Actually, when it started out, it was going to be a column about my own imperfect gun-control stance: I would like guns more closely monitored and perhaps even banned, but there are also, secretly, times when I dearly wish I owned a gun and was better prepared for the neo-con terrorists gathering in their exceptionalist masses on the horizon.
THE CASE FOR IMPLAUSIBLE DENIABILITY
NORTHAMPTON — At $35,000 per weapon and $55 per round, the XM25 “smart grenade launcher” is scheduled for renewed testing by the U.S. Army early next year. And the BBC article detailing the capacities and wonders of this weapon caught my eye recently because it seemed to offer a small window on what my tax dollars buy.
Some 8-year-old macho male hormone just knew I’d want one of these babies if I were in combat.
Called “revolutionary” by one of its proponents, the XM25 allows combatants to program their ammunition to explode at a predetermined distance. This means a grenade can be set to go off just after it passes through a window or over a trench: No need to hit the target directly — an airburst near-miss is close enough to be fatal.
With an effective airburst range of about 700 meters (that’s 2,296.59 feet), there are obvious advantages for the shooter who is not forced into close proximity with his or her target. Still, even proponents concede drawbacks.
As one analyst put it, “[The XM25] is by nature quite indiscriminate — you can’t see behind the cover of what you are trying to shoot behind. Yes, you can shoot the grenades behind windows, for example, but you’d have to be very, very sure that [the target aside] there was no-one else in the room.”
The BBC article does not detail how anyone can be “very, very sure” at a distance of something more than a third of a mile. But I have a hunch that if bullets were emanating from a particular window or doorway or trench and if those bullets were aimed at me, the imperative to be “very, very sure” might diminish rapidly. Women, children and other noncombatant bystanders?
And it is at this juncture, with the XM25 as with other matters in life, that policy-wonk double-speak kicks in.
I’m like anyone else: In my life, I’d like to be credited for the “good” stuff I do and be absolved of the “bad” stuff. I too would like to look in the bathroom mirror and be pleased: “What a handsome, thoughtful, compassionate dude!”
Enter “collateral damage,” a phrase devoid of personal responsibility. No one is at fault. “Collateral damage” is the price of doing the business of war, sexless and without a face. Perhaps it is “patriotism” or perhaps just “war,” but where the negative fallout kicks in, applause is notably absent.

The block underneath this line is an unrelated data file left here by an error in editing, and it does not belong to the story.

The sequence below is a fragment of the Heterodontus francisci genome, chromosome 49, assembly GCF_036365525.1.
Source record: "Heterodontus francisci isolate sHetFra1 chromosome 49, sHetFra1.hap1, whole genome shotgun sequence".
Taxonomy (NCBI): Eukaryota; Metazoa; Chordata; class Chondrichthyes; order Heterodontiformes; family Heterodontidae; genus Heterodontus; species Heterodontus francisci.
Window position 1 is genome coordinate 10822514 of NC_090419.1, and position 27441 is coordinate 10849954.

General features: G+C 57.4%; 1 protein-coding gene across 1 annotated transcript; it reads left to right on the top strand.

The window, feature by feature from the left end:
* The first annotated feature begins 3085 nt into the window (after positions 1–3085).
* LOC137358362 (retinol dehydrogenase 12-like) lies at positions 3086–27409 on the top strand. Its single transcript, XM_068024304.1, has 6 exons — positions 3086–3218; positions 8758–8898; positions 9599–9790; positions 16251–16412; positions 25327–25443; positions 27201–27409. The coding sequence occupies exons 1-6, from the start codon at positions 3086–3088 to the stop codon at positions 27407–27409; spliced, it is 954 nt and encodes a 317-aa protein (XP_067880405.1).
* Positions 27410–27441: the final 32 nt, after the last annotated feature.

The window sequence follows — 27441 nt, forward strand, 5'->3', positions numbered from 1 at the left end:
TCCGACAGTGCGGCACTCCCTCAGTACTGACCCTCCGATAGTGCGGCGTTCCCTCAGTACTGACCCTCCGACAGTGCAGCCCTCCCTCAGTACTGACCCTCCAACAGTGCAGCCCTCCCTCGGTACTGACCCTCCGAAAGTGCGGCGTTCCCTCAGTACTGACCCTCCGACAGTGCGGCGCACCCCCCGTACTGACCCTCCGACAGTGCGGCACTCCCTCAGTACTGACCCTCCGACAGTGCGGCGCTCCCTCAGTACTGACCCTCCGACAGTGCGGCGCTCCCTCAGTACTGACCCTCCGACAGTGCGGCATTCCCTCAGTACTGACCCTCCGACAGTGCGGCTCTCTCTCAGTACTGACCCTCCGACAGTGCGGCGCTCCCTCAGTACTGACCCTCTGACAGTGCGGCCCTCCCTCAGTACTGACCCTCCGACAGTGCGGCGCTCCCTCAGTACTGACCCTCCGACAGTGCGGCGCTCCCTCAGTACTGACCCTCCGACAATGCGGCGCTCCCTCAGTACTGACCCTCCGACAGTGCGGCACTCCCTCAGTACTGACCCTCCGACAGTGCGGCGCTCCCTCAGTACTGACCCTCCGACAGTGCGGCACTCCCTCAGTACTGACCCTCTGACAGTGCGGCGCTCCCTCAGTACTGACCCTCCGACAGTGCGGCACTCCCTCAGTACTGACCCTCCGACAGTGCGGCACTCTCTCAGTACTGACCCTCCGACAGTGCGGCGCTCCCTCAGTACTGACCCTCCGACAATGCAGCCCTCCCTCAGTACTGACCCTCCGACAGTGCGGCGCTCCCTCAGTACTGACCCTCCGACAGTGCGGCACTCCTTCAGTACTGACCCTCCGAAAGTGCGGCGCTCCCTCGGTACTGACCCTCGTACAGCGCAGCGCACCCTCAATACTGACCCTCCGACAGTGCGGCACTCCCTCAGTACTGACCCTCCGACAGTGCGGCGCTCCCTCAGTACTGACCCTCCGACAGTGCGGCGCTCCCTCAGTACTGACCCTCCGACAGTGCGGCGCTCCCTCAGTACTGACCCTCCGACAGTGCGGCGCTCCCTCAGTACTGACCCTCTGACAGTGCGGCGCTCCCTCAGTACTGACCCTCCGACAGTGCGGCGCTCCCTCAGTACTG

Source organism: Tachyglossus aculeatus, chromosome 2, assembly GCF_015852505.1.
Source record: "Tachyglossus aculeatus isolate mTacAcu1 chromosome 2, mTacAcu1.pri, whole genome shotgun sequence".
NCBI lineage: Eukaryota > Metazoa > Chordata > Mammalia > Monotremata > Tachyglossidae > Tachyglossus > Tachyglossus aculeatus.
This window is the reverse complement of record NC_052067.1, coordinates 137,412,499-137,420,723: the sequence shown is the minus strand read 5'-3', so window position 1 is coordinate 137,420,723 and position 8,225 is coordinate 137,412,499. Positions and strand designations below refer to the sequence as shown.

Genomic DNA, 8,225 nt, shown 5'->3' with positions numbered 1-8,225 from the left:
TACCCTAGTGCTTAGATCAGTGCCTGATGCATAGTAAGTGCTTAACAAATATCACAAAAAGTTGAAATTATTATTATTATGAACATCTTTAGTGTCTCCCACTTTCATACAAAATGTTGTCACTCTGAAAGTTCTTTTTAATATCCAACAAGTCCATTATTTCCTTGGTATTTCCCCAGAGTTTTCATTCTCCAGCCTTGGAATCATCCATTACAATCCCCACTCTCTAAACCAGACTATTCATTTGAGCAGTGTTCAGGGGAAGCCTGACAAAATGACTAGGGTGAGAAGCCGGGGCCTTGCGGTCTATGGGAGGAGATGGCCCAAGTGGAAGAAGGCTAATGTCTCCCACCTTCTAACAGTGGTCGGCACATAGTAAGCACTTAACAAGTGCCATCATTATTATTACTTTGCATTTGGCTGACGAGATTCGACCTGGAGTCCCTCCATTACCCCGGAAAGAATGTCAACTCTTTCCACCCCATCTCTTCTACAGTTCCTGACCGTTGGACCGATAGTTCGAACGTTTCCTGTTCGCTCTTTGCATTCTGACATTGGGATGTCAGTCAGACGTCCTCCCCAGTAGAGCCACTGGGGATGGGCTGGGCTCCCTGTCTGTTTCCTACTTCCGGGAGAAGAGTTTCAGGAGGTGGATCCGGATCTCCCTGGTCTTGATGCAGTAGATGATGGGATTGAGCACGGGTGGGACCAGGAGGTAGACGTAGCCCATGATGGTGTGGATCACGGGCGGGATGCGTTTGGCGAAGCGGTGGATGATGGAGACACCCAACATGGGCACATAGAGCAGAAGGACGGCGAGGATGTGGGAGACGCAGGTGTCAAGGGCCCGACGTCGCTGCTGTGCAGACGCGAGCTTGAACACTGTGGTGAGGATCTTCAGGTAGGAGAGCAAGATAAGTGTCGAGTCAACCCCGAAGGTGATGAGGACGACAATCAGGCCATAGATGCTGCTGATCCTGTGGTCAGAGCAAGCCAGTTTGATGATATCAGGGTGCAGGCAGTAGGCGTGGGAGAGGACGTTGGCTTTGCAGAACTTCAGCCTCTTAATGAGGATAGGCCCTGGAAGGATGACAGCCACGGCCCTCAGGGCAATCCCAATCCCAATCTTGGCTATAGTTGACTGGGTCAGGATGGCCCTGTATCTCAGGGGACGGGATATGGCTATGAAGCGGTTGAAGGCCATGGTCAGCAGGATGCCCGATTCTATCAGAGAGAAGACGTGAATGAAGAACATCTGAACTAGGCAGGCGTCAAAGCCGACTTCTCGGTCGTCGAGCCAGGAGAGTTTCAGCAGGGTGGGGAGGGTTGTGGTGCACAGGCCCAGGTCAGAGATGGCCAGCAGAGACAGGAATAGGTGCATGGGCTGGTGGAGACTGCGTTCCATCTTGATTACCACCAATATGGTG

It is under the “collateral damage” umbrella that my 8-year-old can take refuge and claim the medals for the “good” stuff while eluding criticism for the “bad.”
On Oct. 1, a 26-year-old gunman shot and killed nine people at Umpqua Community College near Roseburg, Oregon. Nine others were wounded. It was just the latest in a litany of school shootings that have “shocked the nation” ... or at least shocked the nation until the shock wore off and the nation prepared for the next school shooting to “shock the nation.”
In each instance, hanky-twisting solutions are offered and forgotten. In each instance “mental health” or “background check” cards are played and everyone cares. Sort of.
In the United States 319 million people own a guesstimated 270 million to 310 million guns. Gun ownership has an enthusiastic fan base and none is more enthusiastic than the National Rifle Association. Gun ownership has been ruled a constitutional right and while other nations may be shocked by America’s principles, America is not.
And with the principle of gun ownership as deeply entrenched as the blasé willingness to pay taxes for the likes of the XM25, I wonder if it is not a good time to revisit the double-speak of “collateral damage.”
Perhaps instead of “collateral damage” and its ability to mute the screams of those not immediately targeted, some thought should be given to calling “collateral damage” what it is, namely, “collateral responsibility.” If the NRA and fellow enthusiasts are willing to assert the universal principle of gun ownership, isn’t it time to shoulder the “collateral responsibility” of slaughter on the Umpqua campus?
If I pay my taxes with the regularity of a good American, how long can I hide behind the double-speak notion that I am not complicit in the impossibility of being “very, very sure” that innocents are harmed? Is there a philosophy or religion that does not deserve equal scrutiny and responsibility?
How long, in short, can I go on claiming like some third grader that “the dog ate my homework” and that I get a free pass because my intentions are pure or my flag is more brilliant than yours?
Roughly speaking a belief is something that benefits the believer. Principles — as for example the principles of the Constitution — benefit a wider range of individuals and demand a self-examination that is not always pleasant. Believers are a dime a dozen.
Principled people do not have it so easy, since collateral responsibility does not always shine brightly from the bathroom mirror.
At 75 years old, I am no longer 8. Perhaps it is time to stop insisting the dog ate the homework I didn’t do.
Adam Fisher lives in Northampton and writes a monthly column. He can be reached at firstname.lastname@example.org.